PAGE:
Just Cause 2 ReviewPublisher: Eidos
, Xbox 360, PS3
UK Price (as reviewed): £39.99 (incl. VAT)
US Price (as reviewed): $49.99 (Excl. Tax)
We normally have a rule that, unlike the rest of the site, games reviews shouldn’t have any graphs in them. It’s not for any real reason per se, just that Joe isn’t really good at making graphs. He gets the lines all wobbly. So, you’ll just have to imagine it when we say that our experience with Just Cause 2
could be most simply conveyed by an S-curve on a graph – first dipping low, then rising high.
To understand that first dip you need to get a good grip on what exactly Just Cause 2
is, because it isn’t really a game in any real, contemporary sense. Modern games have a depth of either story or mechanics which make them engaging to players, even if that only goes as far as the block-matching of Tetris
. Just Cause 2
doesn’t have any of that – so, what is it?
Where's my sniper rifle?
Just Cause 2
is an explosion generator, that’s what. It’s the game-equivalent of an Arnie movie; the type of thing you watch because of the big, pretty lights and nothing else. The story is negligible to the point that you’d only notice it if you got a papercut from the script and the characters are a bunch of unsympathetic arseholes that make you want to turn the speakers off. It’s only the chance to see something new go boom that keeps you playing.
So, what makes Just Cause 2
such a slow-burner on the enjoyment graph is the fact that the developers don’t embrace that immediately. They’ve chosen to start the game off with a big injection of storyline and fetch quests, throwing the occasional awkward gunfight in there to placate you while the necessary blunders are dealt with. There’s the occasional parachute jump to further liven it up, but even that is rendered a little disappointing by the fact that you are, at that point, still learning how best to control your character, Agent Rico.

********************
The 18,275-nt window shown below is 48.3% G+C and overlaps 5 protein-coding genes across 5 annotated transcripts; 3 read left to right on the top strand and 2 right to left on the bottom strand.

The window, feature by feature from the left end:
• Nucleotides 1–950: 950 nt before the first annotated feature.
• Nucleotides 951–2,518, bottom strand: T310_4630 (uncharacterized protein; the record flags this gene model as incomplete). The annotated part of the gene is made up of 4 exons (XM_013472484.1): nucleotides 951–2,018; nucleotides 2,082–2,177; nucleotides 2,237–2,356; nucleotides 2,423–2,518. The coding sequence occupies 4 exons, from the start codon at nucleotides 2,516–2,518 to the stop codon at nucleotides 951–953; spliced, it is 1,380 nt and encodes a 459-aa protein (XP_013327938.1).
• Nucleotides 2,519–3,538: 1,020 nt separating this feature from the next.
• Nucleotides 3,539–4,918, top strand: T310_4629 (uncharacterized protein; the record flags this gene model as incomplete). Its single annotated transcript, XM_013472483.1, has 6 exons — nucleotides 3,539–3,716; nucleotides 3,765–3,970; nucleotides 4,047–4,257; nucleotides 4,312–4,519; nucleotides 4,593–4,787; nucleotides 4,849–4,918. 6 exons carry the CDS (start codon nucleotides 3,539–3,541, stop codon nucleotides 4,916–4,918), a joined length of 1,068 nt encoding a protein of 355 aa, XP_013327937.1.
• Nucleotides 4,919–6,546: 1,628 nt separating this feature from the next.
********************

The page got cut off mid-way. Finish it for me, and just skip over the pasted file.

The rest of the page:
The story, by the way, is both simple and boring and doesn’t really merit the big find-the-memory-cards sequence that Avalanche opens the game with. We’ll get it out of the way quickly, because it’s not something we need to dwell on.
This isn't going to end well
Basically, there’s a fictional country called Panau which has always been allied with the US. The president is assassinated and replaced with his sadistic son, who promptly stops sending the usual oil tribute to the US, so you get sent in to find out what’s going on and (eventually) overthrow him.
There’s lots of chasing leads and searching for contacts and working for criminal factions, but really that’s all there is to it. A developing country stepped out of line and America needs to come along and put it back with an explosive, secret-agent bitchslap. It’s potentially a controversial topic, but Avalance and Eidos have approached it with such an air of nonchalance and matter-of-factness that it glosses right over any ethically dubious or morally interesting areas. Scathing political commentary this is not
It’d be easy to think that that’s a bad thing. The plot is definitely trite, cliched and bordering on self-parody – but remember that this is True Lies with a gamepad, not Citizen Kane: The Game. In that regard the plot is a piece of perfectly pitched player manipulation – it’s not overwordy and, once the opening sections are done with and you’re let off the leash, it drifts into the background most of the time.
All you need to remember is that your job as a secret agent is to blow stuff up, act like a chauvinist and look suitably unruffled when bailing out of a flaming helicopter.